Careem Networks FZ LLC, a Dubai-based ride-sharing company may be testing its first bus-booking services in Egypt before spreading out to 14 other countries in the Middle-East and Africa. According to Bloomberg, Careem bus services will initially go live in at least four Egyptian cities, before rolling out in other countries in North Africa and the Middle East.

Careem’s plan to stem the influence of Uber and local competition in Egypt has been a driving factor for the launch of its Bus-Services; a division aimed at attracting low-income earners. The transportation company which began operations in the Middle East currently operates in three African countries – Egypt, Sudan and Morocco, and was founded in 2012 by Mudassir Sheikha and Magnus Olsson.

According to reports, the ride-hailing company will infuse a huge amount of money which remains undisclosed into the project. Also, the recent uproar caused by angry local taxi drivers alongside Uber penetration into the North African country has seen Careem imbue fresh cash into new areas to survive the roller coaster.

Careem’s foresight in the bus booking services became obvious in 2017 when the company announced that it would be investing US$500,000 in Swvl, an Egyptian homegrown bus transportation startup founded by a former staff of the company. Swvl, unlike the other transportation companies, is not an on-demand ride-sharing company. It involves customers sharing a ride in a van or bus using a high-end technology which the company provides.

The rapid increase in ride-sharing companies across the world has revamped transportation in major cities. However, much attention has not been given to bus services despite the infusion of technology to address one of the major crises bequeathing cities in Africa. As a homegrown ride-sharing service in Dubai, adoption of local expertise in the mode of operation has given it an edge.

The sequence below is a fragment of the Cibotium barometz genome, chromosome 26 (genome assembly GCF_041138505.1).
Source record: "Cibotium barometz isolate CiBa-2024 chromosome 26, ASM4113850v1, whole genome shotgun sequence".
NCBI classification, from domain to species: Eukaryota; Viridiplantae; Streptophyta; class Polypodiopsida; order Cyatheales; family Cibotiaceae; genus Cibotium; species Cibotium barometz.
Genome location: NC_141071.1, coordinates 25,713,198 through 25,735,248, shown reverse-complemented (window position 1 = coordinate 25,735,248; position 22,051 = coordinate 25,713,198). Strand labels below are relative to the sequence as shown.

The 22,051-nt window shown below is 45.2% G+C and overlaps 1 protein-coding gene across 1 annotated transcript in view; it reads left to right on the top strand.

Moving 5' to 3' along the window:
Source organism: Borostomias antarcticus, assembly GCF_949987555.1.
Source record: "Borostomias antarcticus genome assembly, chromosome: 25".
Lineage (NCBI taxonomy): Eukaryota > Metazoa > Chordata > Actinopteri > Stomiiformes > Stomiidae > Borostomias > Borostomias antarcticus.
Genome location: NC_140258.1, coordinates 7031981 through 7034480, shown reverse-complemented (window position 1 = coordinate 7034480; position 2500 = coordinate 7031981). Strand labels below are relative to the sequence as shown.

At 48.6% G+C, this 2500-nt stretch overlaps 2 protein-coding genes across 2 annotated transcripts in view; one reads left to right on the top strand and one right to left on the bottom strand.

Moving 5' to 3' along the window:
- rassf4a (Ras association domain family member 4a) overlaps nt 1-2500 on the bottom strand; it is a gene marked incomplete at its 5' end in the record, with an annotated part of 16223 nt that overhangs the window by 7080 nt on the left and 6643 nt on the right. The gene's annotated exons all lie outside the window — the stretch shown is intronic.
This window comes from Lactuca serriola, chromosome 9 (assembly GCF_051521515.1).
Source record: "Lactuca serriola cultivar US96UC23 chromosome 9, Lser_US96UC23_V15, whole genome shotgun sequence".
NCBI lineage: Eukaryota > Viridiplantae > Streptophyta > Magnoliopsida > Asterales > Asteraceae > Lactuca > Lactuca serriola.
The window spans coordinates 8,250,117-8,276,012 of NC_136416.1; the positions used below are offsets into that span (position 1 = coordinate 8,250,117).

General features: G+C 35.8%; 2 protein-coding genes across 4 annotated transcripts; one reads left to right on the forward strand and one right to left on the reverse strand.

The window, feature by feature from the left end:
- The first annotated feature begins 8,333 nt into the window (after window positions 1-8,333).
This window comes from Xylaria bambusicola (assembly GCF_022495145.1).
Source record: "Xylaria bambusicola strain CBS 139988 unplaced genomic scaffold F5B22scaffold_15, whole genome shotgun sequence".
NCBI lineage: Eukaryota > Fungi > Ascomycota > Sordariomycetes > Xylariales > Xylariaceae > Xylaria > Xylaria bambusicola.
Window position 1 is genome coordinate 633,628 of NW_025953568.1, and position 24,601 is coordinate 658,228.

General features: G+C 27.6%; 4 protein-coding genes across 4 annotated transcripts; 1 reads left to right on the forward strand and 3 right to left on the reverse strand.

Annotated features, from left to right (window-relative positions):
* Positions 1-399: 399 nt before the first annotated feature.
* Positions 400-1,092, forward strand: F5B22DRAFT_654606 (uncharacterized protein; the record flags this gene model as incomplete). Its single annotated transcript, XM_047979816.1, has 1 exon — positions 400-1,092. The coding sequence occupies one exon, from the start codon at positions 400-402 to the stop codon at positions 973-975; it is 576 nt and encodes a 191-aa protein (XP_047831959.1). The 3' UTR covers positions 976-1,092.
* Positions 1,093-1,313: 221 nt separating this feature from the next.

Although the model of the proposed bus-booking service remains largely unknown, many have argued that it takes will take a striking semblance with the Swvl model. It will enable riders heading in the same direction during peak commuting hours in Egypt to share a ride on a bus using its existing app. Through the use of the app, commuters (majorly low-income earners) who ply major routes with public transports can simply enter their exact pick-up and drop-off location to reserve a spot, and can also track bus location on the app.

“There is so much room to keep growing the market that it really doesn’t make any sense to fight over the small share,” Sheikha told CNBC in an interview.

Two steps forward

Healthy competition has strengthened the company since it started operations in the Middle East. It is fast becoming the local favourite ride-sharing service which apparently gave it a boost to journey into the African market. Since its foray into the North African country -Egypt, Careem has been inundated in a heated battle with Uber over the control of the local market, thereby pushing the company to take on a new challenge.

Careem took a bold step in 2017 investing millions of dollars in the recently launched Box delivery service. This places Careem in a bout with new two-wheeled rivals such as as well as old four-wheeled vehicles like Uber.

“Expanding its offering beyond rides to tap into the region’s $15bn food delivery business, creating more affordable rides with tuk-tuks and bikes, as well as allowing regional start-ups to use its payment system and geographic reach will be the focus for growth,” Sheikha told journalist after launching its food delivery services in May.

No doubt, the success of the bus service in North Africa will obviously be a face-lift for public transport in Africa. It could also lead to the disruption of bus services in Africa with the infusion of Careem’s personalized mapping system will aid the easy location of drivers and riders.


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